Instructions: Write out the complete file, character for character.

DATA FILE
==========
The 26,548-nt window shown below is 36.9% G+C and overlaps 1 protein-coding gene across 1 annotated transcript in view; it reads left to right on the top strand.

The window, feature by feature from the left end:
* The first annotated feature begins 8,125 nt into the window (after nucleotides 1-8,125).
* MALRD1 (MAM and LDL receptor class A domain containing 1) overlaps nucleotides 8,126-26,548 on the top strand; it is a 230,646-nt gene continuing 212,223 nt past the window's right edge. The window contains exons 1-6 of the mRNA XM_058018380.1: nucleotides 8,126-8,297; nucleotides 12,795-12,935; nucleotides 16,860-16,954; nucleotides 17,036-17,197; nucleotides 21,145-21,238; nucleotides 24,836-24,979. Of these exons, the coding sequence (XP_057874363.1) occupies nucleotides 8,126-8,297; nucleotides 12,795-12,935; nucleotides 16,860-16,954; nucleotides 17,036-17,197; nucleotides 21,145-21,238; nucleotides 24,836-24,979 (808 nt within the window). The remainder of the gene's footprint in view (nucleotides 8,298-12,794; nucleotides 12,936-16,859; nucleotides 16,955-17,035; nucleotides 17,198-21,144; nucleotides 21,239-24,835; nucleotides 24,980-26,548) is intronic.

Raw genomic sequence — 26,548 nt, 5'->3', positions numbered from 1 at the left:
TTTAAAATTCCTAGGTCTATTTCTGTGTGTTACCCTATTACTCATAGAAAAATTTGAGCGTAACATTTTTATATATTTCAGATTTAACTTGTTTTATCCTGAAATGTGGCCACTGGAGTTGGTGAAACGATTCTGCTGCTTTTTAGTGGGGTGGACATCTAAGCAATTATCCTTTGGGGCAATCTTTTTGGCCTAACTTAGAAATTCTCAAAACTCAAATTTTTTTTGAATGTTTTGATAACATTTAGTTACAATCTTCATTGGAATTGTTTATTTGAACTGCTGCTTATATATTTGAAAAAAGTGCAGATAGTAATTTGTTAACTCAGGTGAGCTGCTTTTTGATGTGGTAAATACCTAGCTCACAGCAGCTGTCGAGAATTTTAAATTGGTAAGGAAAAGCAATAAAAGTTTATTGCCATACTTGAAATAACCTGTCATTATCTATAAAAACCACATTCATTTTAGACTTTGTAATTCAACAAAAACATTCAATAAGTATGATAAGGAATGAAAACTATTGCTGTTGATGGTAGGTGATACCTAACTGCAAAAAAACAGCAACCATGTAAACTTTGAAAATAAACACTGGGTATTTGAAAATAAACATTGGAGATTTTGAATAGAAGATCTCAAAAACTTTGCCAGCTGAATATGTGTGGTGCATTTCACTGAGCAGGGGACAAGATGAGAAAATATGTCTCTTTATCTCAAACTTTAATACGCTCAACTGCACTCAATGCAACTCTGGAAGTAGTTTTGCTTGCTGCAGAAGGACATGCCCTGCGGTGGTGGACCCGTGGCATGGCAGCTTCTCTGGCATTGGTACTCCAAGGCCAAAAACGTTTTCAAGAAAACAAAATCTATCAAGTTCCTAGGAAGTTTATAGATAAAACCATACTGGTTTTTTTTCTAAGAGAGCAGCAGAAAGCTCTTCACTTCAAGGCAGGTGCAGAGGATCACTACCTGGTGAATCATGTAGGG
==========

The 26,548-nt window shown below is 36.9% G+C and overlaps 1 protein-coding gene across 1 annotated transcript in view; it reads left to right on the top strand.

The window, feature by feature from the left end:
* The first annotated feature begins 8,125 nt into the window (after nucleotides 1-8,125).
* MALRD1 (MAM and LDL receptor class A domain containing 1) overlaps nucleotides 8,126-26,548 on the top strand; it is a 230,646-nt gene continuing 212,223 nt past the window's right edge. The window contains exons 1-6 of the mRNA XM_058018380.1: nucleotides 8,126-8,297; nucleotides 12,795-12,935; nucleotides 16,860-16,954; nucleotides 17,036-17,197; nucleotides 21,145-21,238; nucleotides 24,836-24,979. Of these exons, the coding sequence (XP_057874363.1) occupies nucleotides 8,126-8,297; nucleotides 12,795-12,935; nucleotides 16,860-16,954; nucleotides 17,036-17,197; nucleotides 21,145-21,238; nucleotides 24,836-24,979 (808 nt within the window). The remainder of the gene's footprint in view (nucleotides 8,298-12,794; nucleotides 12,936-16,859; nucleotides 16,955-17,035; nucleotides 17,198-21,144; nucleotides 21,239-24,835; nucleotides 24,980-26,548) is intronic.

Raw genomic sequence — 26,548 nt, 5'->3', positions numbered from 1 at the left:
TTTAAAATTCCTAGGTCTATTTCTGTGTGTTACCCTATTACTCATAGAAAAATTTGAGCGTAACATTTTTATATATTTCAGATTTAACTTGTTTTATCCTGAAATGTGGCCACTGGAGTTGGTGAAACGATTCTGCTGCTTTTTAGTGGGGTGGACATCTAAGCAATTATCCTTTGGGGCAATCTTTTTGGCCTAACTTAGAAATTCTCAAAACTCAAATTTTTTTTGAATGTTTTGATAACATTTAGTTACAATCTTCATTGGAATTGTTTATTTGAACTGCTGCTTATATATTTGAAAAAAGTGCAGATAGTAATTTGTTAACTCAGGTGAGCTGCTTTTTGATGTGGTAAATACCTAGCTCACAGCAGCTGTCGAGAATTTTAAATTGGTAAGGAAAAGCAATAAAAGTTTATTGCCATACTTGAAATAACCTGTCATTATCTATAAAAACCACATTCATTTTAGACTTTGTAATTCAACAAAAACATTCAATAAGTATGATAAGGAATGAAAACTATTGCTGTTGATGGTAGGTGATACCTAACTGCAAAAAAACAGCAACCATGTAAACTTTGAAAATAAACACTGGGTATTTGAAAATAAACATTGGAGATTTTGAATAGAAGATCTCAAAAACTTTGCCAGCTGAATATGTGTGGTGCATTTCACTGAGCAGGGGACAAGATGAGAAAATATGTCTCTTTATCTCAAACTTTAATACGCTCAACTGCACTCAATGCAACTCTGGAAGTAGTTTTGCTTGCTGCAGAAGGACATGCCCTGCGGTGGTGGACCCGTGGCATGGCAGCTTCTCTGGCATTGGTACTCCAAGGCCAAAAACGTTTTCAAGAAAACAAAATCTATCAAGTTCCTAGGAAGTTTATAGATAAAACCATACTGGTTTTTTTTCTAAGAGAGCAGCAGAAAGCTCTTCACTTCAAGGCAGGTGCAGAGGATCACTACCTGGTGAATCATGTAGGG